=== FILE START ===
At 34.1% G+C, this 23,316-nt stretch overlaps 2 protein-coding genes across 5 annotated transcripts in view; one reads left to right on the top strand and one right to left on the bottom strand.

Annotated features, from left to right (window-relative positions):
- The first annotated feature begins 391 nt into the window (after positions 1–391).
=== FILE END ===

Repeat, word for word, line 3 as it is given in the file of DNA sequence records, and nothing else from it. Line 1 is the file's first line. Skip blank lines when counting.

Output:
- The first annotated feature begins 391 nt into the window (after positions 1–391).